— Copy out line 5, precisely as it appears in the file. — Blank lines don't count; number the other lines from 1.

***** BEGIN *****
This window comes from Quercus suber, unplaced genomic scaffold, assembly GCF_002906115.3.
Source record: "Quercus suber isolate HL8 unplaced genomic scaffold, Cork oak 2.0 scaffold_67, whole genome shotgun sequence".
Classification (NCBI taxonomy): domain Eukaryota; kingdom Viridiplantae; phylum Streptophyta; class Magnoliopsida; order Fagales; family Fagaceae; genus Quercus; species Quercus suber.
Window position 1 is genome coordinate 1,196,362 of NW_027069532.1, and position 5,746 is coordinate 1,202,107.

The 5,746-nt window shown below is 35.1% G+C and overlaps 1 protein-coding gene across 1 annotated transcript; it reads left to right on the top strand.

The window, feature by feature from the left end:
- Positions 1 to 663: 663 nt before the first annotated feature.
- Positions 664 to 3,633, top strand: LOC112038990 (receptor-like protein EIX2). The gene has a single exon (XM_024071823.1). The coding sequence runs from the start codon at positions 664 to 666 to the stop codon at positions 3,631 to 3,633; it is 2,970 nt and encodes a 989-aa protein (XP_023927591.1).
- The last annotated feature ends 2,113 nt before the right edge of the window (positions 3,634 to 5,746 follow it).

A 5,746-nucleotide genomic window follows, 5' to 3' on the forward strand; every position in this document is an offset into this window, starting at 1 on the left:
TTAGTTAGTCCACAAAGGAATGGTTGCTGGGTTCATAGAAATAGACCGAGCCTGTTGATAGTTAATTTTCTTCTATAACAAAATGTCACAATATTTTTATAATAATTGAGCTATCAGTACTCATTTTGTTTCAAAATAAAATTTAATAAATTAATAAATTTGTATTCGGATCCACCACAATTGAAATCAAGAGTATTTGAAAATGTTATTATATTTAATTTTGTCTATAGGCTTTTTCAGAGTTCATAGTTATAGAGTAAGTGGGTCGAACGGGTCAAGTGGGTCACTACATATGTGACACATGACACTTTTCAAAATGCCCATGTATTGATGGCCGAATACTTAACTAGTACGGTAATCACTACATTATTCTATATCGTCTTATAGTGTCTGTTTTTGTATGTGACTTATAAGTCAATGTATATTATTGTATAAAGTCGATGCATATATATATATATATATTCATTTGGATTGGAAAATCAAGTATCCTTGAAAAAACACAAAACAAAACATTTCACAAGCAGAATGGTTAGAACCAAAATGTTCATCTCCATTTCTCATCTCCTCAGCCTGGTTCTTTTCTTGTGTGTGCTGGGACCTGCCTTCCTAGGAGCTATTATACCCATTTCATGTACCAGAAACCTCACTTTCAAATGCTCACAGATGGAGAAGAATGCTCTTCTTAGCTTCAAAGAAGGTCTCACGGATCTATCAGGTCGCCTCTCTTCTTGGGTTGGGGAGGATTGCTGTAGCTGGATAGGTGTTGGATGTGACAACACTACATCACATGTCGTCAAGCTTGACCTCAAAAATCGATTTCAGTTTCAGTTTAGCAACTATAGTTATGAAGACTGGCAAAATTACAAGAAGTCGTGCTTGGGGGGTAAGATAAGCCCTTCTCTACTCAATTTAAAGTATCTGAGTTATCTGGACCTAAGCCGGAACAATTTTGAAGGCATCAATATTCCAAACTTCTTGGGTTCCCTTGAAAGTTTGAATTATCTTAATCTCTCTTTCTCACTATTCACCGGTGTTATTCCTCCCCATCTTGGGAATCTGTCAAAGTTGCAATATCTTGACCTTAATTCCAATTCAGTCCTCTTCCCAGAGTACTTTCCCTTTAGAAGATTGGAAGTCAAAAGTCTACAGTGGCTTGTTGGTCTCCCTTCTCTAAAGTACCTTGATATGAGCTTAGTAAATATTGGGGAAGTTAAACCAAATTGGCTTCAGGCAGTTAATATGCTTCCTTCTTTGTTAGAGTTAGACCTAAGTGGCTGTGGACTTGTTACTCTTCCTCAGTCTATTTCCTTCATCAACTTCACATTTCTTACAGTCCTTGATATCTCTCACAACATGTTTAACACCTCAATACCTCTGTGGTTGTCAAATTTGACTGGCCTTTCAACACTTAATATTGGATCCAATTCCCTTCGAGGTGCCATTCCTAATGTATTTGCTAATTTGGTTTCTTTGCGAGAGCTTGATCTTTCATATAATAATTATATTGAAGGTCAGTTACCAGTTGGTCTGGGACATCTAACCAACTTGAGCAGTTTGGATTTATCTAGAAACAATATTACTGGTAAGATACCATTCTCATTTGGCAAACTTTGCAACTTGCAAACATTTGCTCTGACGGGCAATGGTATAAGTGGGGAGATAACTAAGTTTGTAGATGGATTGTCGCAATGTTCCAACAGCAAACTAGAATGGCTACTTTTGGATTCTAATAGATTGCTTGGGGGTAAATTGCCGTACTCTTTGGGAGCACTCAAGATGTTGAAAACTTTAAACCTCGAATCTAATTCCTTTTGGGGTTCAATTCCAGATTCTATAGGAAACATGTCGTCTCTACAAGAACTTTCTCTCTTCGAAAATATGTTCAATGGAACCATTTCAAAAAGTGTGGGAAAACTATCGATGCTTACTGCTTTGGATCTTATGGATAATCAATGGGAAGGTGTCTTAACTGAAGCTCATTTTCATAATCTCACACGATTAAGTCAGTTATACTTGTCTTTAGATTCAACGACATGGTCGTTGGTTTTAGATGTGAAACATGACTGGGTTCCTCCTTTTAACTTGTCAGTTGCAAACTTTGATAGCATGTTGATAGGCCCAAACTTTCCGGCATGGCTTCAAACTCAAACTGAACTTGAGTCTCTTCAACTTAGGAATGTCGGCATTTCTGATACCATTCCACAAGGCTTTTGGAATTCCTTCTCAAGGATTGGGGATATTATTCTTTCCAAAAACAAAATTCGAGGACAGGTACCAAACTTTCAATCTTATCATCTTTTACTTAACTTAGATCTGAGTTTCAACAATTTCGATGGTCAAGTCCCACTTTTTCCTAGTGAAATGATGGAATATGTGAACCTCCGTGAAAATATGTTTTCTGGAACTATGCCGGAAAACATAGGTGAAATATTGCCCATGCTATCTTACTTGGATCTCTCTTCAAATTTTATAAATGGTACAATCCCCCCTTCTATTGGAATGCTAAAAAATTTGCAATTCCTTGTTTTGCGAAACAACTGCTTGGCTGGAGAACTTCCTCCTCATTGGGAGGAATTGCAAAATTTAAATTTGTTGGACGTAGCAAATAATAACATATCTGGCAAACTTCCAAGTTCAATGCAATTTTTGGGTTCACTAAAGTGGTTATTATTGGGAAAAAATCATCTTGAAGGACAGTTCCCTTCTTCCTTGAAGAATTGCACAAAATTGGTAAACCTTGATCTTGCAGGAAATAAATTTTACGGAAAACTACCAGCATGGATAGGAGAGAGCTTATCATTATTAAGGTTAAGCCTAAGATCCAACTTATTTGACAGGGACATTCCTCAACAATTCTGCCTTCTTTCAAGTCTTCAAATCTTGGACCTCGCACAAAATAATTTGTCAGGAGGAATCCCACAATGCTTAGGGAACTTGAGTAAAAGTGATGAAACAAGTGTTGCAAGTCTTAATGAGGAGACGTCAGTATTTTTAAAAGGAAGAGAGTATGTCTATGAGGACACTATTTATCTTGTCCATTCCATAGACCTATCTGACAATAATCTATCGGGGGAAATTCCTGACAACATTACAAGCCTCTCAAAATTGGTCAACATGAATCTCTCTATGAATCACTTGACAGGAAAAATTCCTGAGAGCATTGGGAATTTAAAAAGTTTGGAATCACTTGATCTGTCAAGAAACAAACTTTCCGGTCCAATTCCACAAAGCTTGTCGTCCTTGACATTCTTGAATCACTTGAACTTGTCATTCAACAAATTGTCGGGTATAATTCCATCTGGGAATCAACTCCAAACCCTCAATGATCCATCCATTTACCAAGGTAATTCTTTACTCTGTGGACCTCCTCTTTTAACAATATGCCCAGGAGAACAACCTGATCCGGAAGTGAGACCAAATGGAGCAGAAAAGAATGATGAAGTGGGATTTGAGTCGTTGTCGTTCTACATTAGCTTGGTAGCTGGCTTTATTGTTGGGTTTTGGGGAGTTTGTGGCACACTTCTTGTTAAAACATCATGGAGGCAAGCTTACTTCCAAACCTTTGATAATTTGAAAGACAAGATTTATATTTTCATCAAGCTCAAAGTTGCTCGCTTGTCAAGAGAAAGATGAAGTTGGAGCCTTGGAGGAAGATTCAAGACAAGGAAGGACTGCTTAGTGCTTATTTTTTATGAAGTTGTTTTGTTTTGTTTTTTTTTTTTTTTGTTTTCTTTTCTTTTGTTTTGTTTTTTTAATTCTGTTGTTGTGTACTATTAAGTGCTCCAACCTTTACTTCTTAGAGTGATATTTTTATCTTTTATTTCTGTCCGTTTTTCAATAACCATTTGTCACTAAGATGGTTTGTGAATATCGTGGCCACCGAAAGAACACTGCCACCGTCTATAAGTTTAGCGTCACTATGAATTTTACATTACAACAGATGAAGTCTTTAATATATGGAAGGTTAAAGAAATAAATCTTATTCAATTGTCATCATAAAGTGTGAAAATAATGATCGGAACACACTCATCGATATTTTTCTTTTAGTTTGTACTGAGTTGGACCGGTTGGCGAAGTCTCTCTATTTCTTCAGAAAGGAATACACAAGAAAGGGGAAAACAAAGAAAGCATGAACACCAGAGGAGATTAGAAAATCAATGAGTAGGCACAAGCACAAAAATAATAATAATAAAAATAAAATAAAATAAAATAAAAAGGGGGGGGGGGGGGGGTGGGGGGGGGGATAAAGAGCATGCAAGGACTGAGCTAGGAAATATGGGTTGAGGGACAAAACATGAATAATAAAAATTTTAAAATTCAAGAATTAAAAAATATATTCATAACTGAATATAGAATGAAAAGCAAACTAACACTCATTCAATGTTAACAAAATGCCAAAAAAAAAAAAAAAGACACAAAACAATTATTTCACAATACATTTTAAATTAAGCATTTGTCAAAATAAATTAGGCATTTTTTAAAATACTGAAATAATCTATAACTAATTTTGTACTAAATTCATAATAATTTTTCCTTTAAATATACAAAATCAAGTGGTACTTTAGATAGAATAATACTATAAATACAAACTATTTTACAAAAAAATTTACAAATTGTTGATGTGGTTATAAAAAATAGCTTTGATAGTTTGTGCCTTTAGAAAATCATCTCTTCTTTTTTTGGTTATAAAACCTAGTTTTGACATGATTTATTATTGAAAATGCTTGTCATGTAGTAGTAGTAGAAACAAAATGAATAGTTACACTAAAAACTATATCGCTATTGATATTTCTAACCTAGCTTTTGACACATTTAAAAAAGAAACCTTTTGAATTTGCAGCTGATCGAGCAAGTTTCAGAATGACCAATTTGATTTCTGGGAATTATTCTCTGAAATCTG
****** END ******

The 5,746-nt window shown below is 35.1% G+C and overlaps 1 protein-coding gene across 1 annotated transcript; it reads left to right on the top strand.